PROVIDENCE -- The head of the state Democratic Party said he expected Representative Patrick J. Kennedy would be unanimously endorsed for reelection when the party's state convention is held tomorrow evening.
Bill Lynch, the party chairman, said he did not think Kennedy's disclosure that he was addicted to prescription drugs and had sought help during the Christmas holiday would affect the lawmaker's chances for reelection.
''People have gotten to know him here personally in Rhode Island," Lynch said. ''People here respect the fact that he's courageous enough to deal with this in the public eye, which is very difficult."
Shortly after Kennedy's announcement Friday, Patricia Morgan, head of the state Republican Party, said he was not capable of fulfilling his duties. She called for him to resign or ''take a medical leave of absence."
Kennedy said he had no plans to step down. ''I need to stay in the fight," he said.
The six-term representative, who was reelected with 64 percent of the vote in 2004, has no announced Republican opponent this year.
Kennedy was involved in a one-car crash near the Capitol early Thursday morning, and on Friday he reentered the Mayo Clinic in Rochester, Minn., where he was treated previously.
Conservative talk radio shows in the representative's home state buzzed with outrage and calls for him to resign after he announced he was resuming rehabilitation.
But Kennedy's district is heavily Democratic and has sent him to Washington for six straight terms despite other personal problems. Yesterday, a day after Kennedy's announcement, his political friends praised him for taking a very public step to get help, while people at home ranged from sympathetic to fed up.
''He should go," said Jozef Patyna, 59, whose Providence shop, Flowers in Fashion, is in the district Kennedy represented for three terms as a state legislator. It's also a block from Providence College, the Roman Catholic school Kennedy graduated from in 1991.
''He didn't do anything good for the people. What he's making is a bad name for Rhode Islanders," Patyna said.
Doug Nilson, 29, a resident emergency room physician at Rhode Island Hospital, said he felt for Kennedy and those like him who are addicted to drugs or alcohol. ''I support someone who seeks help for those kinds of problems, because it's a real illness," he said. Still, Nilson, who moved to Providence from Chicago not long ago, said he would probably be less likely to vote for Kennedy when he is up for reelection in the fall.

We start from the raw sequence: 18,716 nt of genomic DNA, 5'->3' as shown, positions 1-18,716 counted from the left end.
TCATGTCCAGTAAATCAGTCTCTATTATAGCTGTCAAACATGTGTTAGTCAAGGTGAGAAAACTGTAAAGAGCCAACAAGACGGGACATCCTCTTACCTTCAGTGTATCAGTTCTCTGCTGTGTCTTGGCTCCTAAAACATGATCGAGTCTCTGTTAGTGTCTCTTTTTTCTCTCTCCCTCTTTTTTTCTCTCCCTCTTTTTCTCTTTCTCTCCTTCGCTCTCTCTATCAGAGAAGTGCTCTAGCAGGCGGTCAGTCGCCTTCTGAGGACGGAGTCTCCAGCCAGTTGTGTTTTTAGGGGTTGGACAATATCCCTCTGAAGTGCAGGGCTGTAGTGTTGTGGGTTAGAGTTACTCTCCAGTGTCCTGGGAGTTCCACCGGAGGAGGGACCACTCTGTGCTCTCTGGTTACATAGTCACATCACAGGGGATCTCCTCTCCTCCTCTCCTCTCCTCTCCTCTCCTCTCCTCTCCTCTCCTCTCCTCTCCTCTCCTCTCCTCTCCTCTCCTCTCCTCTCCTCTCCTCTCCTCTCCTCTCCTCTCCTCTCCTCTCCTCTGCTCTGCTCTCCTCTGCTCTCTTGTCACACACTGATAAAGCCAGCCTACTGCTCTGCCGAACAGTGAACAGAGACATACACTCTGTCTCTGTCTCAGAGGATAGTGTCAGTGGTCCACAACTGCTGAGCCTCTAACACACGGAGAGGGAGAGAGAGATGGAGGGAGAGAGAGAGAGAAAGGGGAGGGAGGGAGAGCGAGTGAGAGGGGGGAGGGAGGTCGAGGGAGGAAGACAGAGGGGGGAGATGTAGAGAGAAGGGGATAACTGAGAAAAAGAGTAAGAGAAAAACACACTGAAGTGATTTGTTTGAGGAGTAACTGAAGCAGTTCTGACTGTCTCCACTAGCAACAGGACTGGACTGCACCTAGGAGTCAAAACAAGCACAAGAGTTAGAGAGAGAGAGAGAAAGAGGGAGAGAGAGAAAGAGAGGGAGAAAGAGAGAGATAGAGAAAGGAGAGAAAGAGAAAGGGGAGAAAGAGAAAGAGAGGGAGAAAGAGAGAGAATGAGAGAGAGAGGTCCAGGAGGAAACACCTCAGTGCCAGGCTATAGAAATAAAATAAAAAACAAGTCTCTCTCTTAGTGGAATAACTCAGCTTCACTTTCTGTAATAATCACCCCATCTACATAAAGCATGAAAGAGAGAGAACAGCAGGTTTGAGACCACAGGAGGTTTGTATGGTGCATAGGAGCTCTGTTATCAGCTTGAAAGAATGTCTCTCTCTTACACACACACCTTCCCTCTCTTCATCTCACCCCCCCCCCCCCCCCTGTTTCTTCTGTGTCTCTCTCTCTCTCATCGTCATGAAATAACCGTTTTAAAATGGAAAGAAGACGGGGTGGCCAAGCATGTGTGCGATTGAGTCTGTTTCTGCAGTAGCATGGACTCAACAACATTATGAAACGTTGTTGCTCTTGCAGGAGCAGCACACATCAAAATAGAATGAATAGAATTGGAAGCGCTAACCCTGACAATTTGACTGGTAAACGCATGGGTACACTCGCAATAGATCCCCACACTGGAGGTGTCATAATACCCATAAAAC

Rose Iovini, 78, of Providence said her support for Kennedy was unwavering. ''I think he's a sick boy, and he's doing the right thing. And politics shouldn't come into it," she said. ''I think he'll be excellent when he comes back."
Kennedy crashed his car near the Capitol shortly before 3 a.m. Thursday. Capitol Police officers who responded to the accident said they suspected alcohol might be a factor in the crash, but were overruled by supervisors who arrived with orders to drive him home. The department is still trying to verify Kennedy's assertion that he had not been drinking that night, and to sort through why sobriety test procedures were not followed.
Kennedy initially attributed the accident to a reaction to prescription drugs he was taking under a doctor's orders for a bout of stomach flu. But he announced Friday that he was battling an addiction to prescription drugs, and later checked himself into the Minnesota clinic.
In an interview with the Providence Journal, Kennedy said he could not remember rising at 2:45 a.m. Thursday and telling a woman friend at his Capitol Hill townhouse that he had to go to the Capitol to vote.
He said his friend, whom he would not name, apparently ''tried to dissuade me" from leaving the house, and she ''wishes she had done a better job dissuading me."
Kennedy has publicly battled personal problems before. He had disclosed earlier that he went to rehab as a teenager for an addiction to cocaine, and has since said he was in recovery for depression, which he sometimes described as bipolar disorder, and alcoholism. In 2000, he was accused of shoving an airport security guard in Los Angeles and trashing a yacht.
McConnell said calls for Kennedy's resignation were insensitive, insulting, and wrong.
''If Congressman Kennedy had had a heart attack, nobody at all would be calling for him to step aside. That's the problem for people who have mental health issues," he said.
''Patrick has spent his whole life fighting that stigma."